Proceedings Magazine - 1882 Vol 8/4/22

Cover Story

With the political events which preceded the massacres at Alexandria on June 11, 1882, this article has nothing to do. That day it was decided that the rebellion in Egypt, and its leader, Arabi...



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  • The Bombardment of Alexandria
    Charles C. Rogers

    With the political events which preceded the massacres at Alexandria on June 11, 1882, this article has nothing to do. That day it was decided that the rebellion in Egypt, and its leader, Arabi Pasha, must be crushed. The English government...

  • Official Report of Bombardment of Alexandria
    Sir Beauchamp Seymour

    In a dispatch of 20th of July, written on board the Invincible, Sir Beauchamp Seymour sent a detailed account of the action on the 11th between his squadron and the forts:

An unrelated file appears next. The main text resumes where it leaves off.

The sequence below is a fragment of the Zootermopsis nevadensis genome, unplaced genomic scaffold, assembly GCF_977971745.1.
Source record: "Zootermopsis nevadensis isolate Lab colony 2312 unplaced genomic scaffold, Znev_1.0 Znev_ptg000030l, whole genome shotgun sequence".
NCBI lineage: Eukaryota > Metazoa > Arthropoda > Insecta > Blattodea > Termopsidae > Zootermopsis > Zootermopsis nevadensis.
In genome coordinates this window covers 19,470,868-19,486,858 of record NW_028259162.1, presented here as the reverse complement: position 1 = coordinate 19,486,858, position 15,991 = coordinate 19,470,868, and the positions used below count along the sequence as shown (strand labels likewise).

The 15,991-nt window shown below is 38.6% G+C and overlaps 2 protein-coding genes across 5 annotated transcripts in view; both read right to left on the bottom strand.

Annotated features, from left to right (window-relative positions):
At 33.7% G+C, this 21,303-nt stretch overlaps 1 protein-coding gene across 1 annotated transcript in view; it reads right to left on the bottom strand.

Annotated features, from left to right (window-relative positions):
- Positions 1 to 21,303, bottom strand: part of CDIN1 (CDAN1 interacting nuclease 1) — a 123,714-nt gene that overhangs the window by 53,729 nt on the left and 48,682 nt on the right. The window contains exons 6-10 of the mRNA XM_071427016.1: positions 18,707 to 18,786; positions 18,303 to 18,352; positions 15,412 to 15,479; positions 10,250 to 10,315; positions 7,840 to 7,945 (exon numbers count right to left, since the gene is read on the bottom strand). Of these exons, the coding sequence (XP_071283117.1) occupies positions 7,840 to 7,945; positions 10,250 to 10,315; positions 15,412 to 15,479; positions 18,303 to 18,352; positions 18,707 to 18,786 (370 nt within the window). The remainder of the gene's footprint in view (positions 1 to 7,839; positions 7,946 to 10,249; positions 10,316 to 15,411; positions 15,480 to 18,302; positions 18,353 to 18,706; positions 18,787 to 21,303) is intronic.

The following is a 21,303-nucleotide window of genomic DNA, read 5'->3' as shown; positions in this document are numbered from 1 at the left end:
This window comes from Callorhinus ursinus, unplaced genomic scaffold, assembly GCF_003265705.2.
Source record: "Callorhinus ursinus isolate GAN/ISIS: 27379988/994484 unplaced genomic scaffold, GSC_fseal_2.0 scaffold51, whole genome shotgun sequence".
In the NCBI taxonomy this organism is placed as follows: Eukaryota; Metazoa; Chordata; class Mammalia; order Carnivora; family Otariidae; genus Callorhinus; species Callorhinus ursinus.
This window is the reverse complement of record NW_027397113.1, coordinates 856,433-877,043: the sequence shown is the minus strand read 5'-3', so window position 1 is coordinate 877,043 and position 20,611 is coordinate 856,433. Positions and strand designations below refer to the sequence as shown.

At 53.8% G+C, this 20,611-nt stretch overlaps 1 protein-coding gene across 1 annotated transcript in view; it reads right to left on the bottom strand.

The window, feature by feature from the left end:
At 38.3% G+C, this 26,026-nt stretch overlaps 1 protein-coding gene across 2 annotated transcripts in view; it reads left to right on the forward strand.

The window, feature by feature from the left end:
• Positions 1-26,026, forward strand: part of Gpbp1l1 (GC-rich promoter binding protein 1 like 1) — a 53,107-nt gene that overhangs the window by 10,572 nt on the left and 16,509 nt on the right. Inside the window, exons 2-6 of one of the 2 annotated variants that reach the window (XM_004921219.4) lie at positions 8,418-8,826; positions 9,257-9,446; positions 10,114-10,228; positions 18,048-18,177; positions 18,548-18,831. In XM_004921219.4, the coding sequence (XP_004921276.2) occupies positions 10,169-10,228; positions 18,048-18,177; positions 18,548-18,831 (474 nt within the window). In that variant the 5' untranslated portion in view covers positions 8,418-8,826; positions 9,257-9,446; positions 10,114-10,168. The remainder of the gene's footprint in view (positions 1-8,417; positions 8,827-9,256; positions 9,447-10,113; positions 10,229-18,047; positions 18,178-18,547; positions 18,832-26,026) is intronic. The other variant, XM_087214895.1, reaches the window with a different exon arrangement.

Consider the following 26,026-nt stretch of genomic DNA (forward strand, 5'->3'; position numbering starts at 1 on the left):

• The Defenses of Alexandria and the Damage Resulting from the Bombardment
    Thomas D. Griffin

    The Defenses


    The city is defended by two forts, Napoleon and Kom-el-Dik, and by a line of wall and ditches, extending from the new port to the eastward and southward, and ending at Gabarie, in the southwest portion of the...

  • The Result of the Bombardment of Fort Mex, Alexandria. Preparations for Flooding Lake Mareotis
    Albert Gleaves

    Result of the Bombardment


    The Mex lines may be considered as composed of four separate batteries, viz. the fortified citadel, a lunette fortification SSE. of the barracks, a battery of two XV-inch S. B.,...

  • Results of the Bombardment of Forts Ras-El-Tin, Ada, and Pharos, Alexandria
    Charles M. McCarteney

    Fort Ras-el-Tin.


  • The Navy and Marines on Shore
    Sir Evelyn Wood

    The following despatch from Major-General Sir Evelyn Wood, dated from Ramleh, the 20th September, 1882, was forwarded by General Sir Garnet Wolseley to the Secretary of State for War, and was by him communicated to the Admiralty:

  • Mounting of Guns at Ramleh

    General Hawley requiring some heavy guns mounted, Lieutenant Percy Scott, gunnery lieutenant of the Inconstant, procured three 7-inch 7-ton guns from one of the Ras-el-Tin batteries. These guns had first to be dug out of the debris in which they...

  • The English Naval Brigade and Batteries in Egypt